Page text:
Does your favourite airline charge a sky-high seating fee?
Airline seating is a particularly prickly consumer issue, and any frequent flyer knows that getting the seat you want on a plane can be a frustrating and expensive nightmare. We expect airlines to charge a premium for extra legroom, but many of them now charge extra for standard seating too. The worst offender seems to be Thomson, which charges passengers £25 each for the privilege of sitting next to their family and friends.
Avid Bitterwallet reader Cheryl alerted us to this charge after refusing to pay it when she and her boyfriend returned from a recent holiday in Tenerife with Thomson. Instead, she turned up at the airport early, and was one of the first passengers to check in for her flight. Thomson’s website FAQ clearly states: "You’ll be assigned a seat at check-in on a first come first served basis." Surprisingly, though, she was handed boarding passes showing that she would not to be sitting next to her boyfriend, and was told that the seats had been pre-allocated in the UK.
Not a great flyer, she was a little upset about this. And she wasn’t alone. Onboard, she found that many passengers had been separated from their families and friends in what seemed to be a completely random manner. So a whole load of Thomson customers ended their holidays on a long and lonely 4 ½ hour flight to Newcastle sitting next to complete strangers.
Cheryl complained to Thomson, who offered this response: "Unfortunately due to operational reasons we’re unable to guarantee seats together. We do offer a service where we can guarantee you to sit together for a small supplement. This is to allow people who really need the service to be able to guarantee it."
People who really need the service? That’ll be families with kids. We’ve previously referred to this type of seating charge as a "family tax", with a family of four flying with Thomson facing the prospect of having an extra £200 tacked onto the price of their holiday for the extravagance of sitting next to each other on return flights.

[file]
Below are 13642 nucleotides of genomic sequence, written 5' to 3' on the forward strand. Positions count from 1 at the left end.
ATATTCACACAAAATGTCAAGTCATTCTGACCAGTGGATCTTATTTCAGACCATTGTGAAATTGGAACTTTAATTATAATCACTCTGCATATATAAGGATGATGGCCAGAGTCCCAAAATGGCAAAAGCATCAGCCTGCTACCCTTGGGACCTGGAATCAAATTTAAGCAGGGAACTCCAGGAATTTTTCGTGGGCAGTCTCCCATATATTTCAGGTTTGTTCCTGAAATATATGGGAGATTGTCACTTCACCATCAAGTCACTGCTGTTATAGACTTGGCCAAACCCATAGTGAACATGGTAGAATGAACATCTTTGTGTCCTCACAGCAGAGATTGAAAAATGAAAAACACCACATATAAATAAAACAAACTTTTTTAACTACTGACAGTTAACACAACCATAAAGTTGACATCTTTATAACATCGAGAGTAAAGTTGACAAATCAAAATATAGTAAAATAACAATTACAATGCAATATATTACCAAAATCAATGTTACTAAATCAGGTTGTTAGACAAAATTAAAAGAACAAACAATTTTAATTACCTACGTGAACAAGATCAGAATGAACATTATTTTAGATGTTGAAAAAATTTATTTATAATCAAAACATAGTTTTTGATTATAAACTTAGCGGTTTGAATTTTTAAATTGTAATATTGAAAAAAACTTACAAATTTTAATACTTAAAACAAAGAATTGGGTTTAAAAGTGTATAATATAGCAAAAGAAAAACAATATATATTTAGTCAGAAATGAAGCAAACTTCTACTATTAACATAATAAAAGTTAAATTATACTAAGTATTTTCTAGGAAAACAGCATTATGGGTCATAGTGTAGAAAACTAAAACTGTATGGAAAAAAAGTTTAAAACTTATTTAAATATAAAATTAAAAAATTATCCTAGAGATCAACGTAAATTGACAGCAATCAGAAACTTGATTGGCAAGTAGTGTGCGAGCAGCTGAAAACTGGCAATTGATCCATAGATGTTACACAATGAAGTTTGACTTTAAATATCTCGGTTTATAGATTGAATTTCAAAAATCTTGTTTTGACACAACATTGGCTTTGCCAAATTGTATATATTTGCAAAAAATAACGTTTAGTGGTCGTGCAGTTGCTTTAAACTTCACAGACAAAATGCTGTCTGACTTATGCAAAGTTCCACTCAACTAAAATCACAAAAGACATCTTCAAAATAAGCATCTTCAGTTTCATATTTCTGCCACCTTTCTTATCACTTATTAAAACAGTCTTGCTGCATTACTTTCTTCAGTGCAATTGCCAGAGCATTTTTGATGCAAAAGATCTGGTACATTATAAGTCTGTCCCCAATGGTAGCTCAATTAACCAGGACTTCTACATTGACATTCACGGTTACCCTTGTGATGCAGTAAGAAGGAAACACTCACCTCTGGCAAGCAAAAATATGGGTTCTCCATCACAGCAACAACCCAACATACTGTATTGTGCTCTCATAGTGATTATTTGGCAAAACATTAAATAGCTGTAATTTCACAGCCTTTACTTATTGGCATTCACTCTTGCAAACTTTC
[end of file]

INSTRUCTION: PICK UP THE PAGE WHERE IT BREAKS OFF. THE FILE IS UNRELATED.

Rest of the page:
Cheryl confirmed that some kids on her flight were sat at opposite ends of the plane to their parents or guardians, which seems incredibly unreasonable on Thomson’s behalf, and also raises some worrying safety issues. We contacted Thomson’s press office several days ago asking for a response, but we’re still waiting.
So how do other airlines compare? EasyJet and Ryanair don’t provide the option to select seats, leading to a free-for-all boarding bunfight that pretty much works, with everyone getting a seat, and most passengers getting to sit next to the people they’re travelling with. BA and Virgin provide standard seat selection free of charge on the tried and tested first come, first served basis.
Of the other major British airlines, all charge a fee, some of which vary according to factors such as the length of the route. Typically, these fees aren’t very transparent, and most aren’t made clear until passengers enter the booking process. Of the airlines we checked, only Monarch and Thomas Cook provided easily accessible seat selection fee information.
Perhaps the most outrageous behaviour of all is courtesy of Jet2:
"If your flight is cancelled e.g. due to adverse weather conditions or a change of aircraft, this [seating] charge is refundable upon application in writing and payment of a £5 administration fee."
So Jet2 will charge you £5 to claim a refund of £3.99 for a service that they’ve failed to deliver.
Remember, these fees are for selecting standard seats, per person, per flight. If you want extra legroom, you can expect to pay a whole lot more.